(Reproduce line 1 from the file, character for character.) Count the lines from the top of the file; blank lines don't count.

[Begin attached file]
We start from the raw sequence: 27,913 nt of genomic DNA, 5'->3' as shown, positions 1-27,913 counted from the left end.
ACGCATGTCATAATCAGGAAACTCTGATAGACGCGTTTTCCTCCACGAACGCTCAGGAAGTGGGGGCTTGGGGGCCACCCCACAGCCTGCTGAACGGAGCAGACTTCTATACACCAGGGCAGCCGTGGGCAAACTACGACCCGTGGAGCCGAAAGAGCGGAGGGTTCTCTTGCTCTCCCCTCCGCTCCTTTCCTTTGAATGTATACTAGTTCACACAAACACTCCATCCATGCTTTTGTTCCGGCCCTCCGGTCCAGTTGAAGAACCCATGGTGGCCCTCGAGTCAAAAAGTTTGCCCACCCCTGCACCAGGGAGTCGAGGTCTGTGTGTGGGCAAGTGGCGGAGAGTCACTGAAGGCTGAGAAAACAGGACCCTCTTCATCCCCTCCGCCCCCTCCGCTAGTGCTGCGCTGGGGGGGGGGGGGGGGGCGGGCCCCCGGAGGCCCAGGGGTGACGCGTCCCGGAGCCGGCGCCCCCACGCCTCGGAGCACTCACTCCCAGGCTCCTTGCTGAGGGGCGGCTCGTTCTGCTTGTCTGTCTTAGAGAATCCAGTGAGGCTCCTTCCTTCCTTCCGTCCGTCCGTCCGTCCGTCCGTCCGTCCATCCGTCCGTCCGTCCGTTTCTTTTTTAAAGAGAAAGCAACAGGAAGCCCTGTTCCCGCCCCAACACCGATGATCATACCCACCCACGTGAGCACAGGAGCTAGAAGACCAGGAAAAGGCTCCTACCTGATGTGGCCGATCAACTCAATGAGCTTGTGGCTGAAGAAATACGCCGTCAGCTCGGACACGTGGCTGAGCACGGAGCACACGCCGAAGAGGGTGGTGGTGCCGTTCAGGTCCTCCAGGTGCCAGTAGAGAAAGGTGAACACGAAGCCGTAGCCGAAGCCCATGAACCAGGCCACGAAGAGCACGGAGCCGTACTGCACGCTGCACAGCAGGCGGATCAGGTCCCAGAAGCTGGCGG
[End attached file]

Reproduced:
We start from the raw sequence: 27,913 nt of genomic DNA, 5'->3' as shown, positions 1-27,913 counted from the left end.